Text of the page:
Baseball pitch velocity: the most competitive challenge presented in ‘America’s Favorite Pass-time’. From the moment the pitcher releases the ball from his hand, the batter must decide if he’s going to swing, or not, and how; and he has less than .40 seconds to make that decision—that’s at a pitch of 90 mph. The following pitchers didn’t afford a hitter that much time.
10. Randy Johnson–While the ‘Big Unit’ rounds the list at a paltry 102 mph, it’s important to remember that, at 6’ 10”, there was never a more imposing figure that ever took the mound. His success was built upon his consistent speed and the angle of trajectory (given his extraordinary height), making the angle of incidence (point of contact of bat and ball) a near impossible task for a batter.
9. Bobby Jenks–Now residing with two other 100+ club members on the Red Sox (Jonathan Papelbon, Daniel Bard), Jenks is the poster-child for power pitchers. Not only can the man clip at 102 mph, but he throws a very ‘heavy’ ball–a ‘bat-breaker’.
8. Brian Wilson–‘Blackbeard’, also weighing-in at a mere 102 mph, is the go-to guy in the late innings of the reigning champs, San Francisco Giants. His dark, intimidating intensity is only matched by the pinpoint control of his phenomenal flame. His skill defines the title of ‘closer’.
7. Steve Dalkowski–Although he never received a Major League paycheck, it’s only fitting to include him in the list. In the minors, 1958, his speed was measured at a soft 102.2 mph. However, those who faced him, including legend Ted Williams, assessed his unmeasured speed at 110 mph; and possessing little control of his projectile, he was truly a feared presence on the hill.
6. Jonathan Broxton–At 6’4”, 300 lbs., this Georgia native is the foundation of the Dodgers bullpen; and, rightly so, given his propensity to keep his median velocity at, or above, 100 mph. He peaked at 102.5, giving him an earned spot on the list.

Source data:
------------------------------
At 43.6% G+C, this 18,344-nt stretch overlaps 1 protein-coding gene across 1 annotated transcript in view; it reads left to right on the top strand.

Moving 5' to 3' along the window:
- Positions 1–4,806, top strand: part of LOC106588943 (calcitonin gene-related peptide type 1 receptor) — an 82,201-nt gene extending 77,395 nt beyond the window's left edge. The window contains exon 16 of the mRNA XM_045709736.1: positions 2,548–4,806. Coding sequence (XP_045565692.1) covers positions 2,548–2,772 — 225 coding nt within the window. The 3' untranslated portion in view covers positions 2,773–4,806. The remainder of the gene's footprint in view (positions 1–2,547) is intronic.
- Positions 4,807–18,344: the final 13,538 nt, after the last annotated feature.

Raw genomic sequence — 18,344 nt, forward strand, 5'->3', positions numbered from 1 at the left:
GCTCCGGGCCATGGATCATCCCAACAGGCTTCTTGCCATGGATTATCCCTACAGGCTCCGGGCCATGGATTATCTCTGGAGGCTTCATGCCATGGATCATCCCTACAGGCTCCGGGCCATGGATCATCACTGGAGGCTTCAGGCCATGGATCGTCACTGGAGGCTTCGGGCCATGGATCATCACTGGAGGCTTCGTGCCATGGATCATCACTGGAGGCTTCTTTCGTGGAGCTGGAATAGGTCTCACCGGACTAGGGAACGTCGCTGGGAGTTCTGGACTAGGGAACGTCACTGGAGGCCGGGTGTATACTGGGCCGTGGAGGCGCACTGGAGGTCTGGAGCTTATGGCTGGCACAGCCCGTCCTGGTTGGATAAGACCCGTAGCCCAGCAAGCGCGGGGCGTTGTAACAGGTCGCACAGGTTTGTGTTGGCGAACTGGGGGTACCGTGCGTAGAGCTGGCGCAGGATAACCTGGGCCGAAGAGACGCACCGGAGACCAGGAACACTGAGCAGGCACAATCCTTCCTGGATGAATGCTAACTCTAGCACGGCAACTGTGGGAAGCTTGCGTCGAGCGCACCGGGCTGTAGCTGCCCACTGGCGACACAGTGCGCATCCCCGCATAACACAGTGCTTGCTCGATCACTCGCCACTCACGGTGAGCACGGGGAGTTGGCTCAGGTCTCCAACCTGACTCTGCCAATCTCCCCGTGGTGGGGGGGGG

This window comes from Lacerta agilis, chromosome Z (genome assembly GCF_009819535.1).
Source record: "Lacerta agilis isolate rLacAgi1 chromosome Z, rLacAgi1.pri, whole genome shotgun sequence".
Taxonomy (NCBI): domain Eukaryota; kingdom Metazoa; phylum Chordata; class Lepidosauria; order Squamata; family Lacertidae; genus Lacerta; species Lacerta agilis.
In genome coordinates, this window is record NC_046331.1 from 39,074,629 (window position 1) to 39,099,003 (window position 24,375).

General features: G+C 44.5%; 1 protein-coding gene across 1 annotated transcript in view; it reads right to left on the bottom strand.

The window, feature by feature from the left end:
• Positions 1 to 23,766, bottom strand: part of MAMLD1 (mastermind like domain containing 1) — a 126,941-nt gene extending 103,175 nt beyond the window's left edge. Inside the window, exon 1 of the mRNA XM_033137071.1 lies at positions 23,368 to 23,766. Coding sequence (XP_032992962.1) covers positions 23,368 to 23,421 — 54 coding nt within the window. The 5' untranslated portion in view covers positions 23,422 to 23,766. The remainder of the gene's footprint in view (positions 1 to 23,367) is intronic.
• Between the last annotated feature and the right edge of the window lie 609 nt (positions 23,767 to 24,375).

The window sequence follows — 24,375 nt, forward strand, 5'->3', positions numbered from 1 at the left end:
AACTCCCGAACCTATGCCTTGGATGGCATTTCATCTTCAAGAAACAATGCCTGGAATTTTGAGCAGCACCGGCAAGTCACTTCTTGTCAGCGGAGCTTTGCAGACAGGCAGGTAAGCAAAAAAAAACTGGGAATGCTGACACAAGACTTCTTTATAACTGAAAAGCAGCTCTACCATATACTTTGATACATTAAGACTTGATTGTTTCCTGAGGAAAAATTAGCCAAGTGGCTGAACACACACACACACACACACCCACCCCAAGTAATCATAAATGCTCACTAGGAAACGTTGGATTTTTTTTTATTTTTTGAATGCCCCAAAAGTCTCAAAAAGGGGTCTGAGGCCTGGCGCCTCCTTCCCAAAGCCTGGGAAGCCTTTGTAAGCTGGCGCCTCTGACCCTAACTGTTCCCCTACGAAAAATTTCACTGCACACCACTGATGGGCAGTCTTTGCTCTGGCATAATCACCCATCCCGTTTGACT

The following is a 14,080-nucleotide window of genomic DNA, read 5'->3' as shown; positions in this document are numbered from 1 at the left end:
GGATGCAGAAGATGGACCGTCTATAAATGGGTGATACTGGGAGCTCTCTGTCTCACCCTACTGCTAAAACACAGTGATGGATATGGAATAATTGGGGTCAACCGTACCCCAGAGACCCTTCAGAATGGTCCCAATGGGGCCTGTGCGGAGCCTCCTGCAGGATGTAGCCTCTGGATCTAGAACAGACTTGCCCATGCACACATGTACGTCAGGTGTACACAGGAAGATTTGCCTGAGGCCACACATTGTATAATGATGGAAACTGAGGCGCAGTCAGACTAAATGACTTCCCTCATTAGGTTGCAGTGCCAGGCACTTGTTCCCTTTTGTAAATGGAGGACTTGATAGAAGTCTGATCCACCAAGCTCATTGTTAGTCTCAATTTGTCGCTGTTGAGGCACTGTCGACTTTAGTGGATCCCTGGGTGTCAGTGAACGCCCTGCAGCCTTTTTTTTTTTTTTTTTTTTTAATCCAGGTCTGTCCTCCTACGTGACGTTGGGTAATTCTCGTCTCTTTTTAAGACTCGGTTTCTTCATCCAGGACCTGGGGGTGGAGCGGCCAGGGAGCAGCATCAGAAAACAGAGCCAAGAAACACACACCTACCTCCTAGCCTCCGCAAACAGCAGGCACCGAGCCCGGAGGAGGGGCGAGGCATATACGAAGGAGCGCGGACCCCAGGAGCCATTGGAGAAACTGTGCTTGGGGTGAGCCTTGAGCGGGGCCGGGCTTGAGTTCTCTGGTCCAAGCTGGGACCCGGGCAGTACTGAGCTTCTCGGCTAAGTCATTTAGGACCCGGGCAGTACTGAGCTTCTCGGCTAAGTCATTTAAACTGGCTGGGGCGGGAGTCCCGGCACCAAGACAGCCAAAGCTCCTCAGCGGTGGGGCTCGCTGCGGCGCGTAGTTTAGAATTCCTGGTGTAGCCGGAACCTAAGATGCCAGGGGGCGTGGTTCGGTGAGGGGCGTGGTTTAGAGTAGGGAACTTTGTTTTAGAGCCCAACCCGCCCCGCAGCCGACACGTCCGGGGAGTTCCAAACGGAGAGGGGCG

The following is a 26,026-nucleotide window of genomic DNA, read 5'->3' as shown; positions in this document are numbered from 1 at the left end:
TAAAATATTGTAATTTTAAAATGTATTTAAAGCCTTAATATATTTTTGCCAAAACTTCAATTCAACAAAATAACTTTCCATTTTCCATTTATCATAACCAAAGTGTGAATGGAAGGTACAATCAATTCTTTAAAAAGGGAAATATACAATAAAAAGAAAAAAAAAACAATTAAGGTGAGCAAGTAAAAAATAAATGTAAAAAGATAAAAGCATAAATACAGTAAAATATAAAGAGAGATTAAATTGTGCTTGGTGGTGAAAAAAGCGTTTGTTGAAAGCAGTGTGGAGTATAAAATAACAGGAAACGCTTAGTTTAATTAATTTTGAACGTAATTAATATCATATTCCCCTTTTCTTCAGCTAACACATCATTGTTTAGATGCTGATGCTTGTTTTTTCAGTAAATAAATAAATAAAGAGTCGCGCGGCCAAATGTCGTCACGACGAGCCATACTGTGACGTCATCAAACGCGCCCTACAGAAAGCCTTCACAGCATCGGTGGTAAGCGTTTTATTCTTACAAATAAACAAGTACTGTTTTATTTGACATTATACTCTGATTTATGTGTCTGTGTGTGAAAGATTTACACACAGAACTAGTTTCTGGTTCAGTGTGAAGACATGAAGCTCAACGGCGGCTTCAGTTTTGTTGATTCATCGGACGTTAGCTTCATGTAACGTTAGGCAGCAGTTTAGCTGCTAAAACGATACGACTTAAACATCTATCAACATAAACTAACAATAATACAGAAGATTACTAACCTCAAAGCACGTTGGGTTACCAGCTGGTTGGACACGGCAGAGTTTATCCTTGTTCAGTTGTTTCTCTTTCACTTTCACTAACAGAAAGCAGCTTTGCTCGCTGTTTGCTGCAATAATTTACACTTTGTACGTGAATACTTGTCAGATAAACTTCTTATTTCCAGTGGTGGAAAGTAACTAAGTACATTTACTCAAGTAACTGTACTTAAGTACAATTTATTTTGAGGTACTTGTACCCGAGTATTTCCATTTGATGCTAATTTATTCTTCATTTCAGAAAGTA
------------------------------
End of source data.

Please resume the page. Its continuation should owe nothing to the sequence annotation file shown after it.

5. Mark Wohlers–Most noted for his years as a closer for the Atlanta Braves, this Massachusetts native clocked a verified speed of 102.6 mph. Unsuccessful rehabilitation, post-surgeries, shortened his career but not his notable mention in the club of the Fastest!
4. Joel Zumaya–While being selected in deep rounds of the draft (11th), the Detroit Tigers’ closer has paid-off in huge dividends in stabilizing a formerly erratic bullpen. Quite often, the ‘big heat’ is saved for the job of a closer, but the Tigers like Zumaya’s 103 mph fastball to stop any momentum the opponents may have in middle innings…smart baseball!
3. Aroldis Chapman–The ‘Cuban Missile’ arrived on the scene just a year ago to fill the much needed vacancy in the Reds’ franchise: a ‘beacon’ in a murky clubhouse. Hitting the stage with a 105.1 mph fastball was a great way to get some press-time, even if it arrived in the form of relief. The Reds are now left with the task of building his endurance, expanding his pith repertoire and making him a starter.
2. Bob Feller–‘Rapid Robert’ enjoyed a 20-year stint with Cleveland beginning in 1936. Despite the fact that he threw serious heat (107.66 mph), he had an arsenal of other pitches that were equally lethal. This Iowa-born phenom would surely rank in the Top 5 of the greatest throwers of all time.
1. Nolan Ryan–The ‘Ryan Express’ graced the professional mound for 27 years. With perfect, complex mechanics, Ryan mastered consistency in velocity and was strong and determined enough to sustain this through late innings and a long career. He holds the speed record at 108.01 mph, giving his opponent batters about .06 seconds’ less time to think about what they’re going to do.
There you have them, from number ten to number one. The fastest hands that have ever thrown a baseball in this world’s history.